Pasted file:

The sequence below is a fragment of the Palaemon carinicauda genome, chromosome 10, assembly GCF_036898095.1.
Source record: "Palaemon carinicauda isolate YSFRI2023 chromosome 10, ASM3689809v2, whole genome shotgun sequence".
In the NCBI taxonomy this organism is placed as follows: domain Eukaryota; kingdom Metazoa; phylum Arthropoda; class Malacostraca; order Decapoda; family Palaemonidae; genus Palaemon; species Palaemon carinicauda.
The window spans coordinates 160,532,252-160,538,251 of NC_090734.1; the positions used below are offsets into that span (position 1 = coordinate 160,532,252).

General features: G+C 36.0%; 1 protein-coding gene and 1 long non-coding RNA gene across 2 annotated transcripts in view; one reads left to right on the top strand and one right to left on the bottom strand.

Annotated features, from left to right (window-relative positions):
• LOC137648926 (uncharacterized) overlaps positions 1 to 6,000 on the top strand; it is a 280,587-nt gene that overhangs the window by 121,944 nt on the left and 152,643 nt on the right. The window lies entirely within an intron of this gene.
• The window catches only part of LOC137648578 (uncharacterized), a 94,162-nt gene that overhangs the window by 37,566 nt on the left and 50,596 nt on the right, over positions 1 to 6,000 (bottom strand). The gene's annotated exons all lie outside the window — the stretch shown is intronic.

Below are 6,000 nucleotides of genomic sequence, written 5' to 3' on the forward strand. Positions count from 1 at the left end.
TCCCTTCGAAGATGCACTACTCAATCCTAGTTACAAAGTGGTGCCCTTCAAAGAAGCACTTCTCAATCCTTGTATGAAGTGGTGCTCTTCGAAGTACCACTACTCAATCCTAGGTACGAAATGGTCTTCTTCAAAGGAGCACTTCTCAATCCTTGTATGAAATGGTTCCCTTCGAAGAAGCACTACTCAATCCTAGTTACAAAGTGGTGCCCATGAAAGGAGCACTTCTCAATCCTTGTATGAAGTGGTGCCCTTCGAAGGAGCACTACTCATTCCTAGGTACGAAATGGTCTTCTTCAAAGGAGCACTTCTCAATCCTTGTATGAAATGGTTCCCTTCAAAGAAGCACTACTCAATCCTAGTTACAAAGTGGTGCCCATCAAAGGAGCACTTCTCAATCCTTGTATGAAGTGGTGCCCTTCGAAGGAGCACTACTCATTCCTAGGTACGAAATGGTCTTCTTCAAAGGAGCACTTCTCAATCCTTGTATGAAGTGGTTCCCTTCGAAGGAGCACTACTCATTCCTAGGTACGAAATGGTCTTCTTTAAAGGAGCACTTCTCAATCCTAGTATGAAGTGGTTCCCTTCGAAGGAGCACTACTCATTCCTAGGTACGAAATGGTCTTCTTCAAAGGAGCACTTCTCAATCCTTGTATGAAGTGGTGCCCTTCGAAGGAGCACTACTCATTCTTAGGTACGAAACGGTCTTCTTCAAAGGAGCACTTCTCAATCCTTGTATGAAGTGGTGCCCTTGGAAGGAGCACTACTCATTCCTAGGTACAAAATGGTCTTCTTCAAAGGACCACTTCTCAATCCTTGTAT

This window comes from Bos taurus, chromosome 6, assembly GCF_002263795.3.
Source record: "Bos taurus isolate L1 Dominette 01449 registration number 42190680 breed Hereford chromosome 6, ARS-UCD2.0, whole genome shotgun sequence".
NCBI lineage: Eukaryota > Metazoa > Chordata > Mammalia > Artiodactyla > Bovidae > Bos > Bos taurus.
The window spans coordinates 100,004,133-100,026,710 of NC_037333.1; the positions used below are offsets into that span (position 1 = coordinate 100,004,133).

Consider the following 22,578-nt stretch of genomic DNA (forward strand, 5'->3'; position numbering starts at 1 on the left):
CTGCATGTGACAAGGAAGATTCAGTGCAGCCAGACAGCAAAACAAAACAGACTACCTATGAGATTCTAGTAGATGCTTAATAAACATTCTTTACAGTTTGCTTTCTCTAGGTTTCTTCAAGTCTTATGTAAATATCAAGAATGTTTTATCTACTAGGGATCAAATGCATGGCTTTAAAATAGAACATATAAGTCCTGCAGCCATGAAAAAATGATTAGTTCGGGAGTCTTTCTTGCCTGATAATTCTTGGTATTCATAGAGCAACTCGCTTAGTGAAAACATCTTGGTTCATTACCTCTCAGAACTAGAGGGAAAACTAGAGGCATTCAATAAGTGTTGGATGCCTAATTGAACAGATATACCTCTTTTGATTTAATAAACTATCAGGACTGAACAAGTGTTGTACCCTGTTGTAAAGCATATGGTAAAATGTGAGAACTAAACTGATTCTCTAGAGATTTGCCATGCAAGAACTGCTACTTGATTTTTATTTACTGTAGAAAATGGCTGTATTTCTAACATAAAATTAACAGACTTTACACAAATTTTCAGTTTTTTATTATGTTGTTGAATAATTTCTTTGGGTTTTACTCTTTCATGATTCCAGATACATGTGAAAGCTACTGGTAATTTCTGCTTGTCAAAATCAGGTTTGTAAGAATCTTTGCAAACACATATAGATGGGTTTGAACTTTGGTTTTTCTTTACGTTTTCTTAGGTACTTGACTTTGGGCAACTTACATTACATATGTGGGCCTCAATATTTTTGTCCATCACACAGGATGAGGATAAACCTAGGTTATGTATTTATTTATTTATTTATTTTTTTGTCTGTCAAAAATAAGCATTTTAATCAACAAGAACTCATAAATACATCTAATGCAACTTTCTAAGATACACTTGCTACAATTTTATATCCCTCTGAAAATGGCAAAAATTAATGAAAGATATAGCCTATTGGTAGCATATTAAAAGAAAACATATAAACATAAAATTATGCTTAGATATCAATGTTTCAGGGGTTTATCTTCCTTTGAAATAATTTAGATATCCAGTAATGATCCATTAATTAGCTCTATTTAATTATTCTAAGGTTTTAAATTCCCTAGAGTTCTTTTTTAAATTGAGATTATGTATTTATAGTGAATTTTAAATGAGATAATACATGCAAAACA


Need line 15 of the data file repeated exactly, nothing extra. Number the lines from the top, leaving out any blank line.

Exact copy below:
Consider the following 22,578-nt stretch of genomic DNA (forward strand, 5'->3'; position numbering starts at 1 on the left):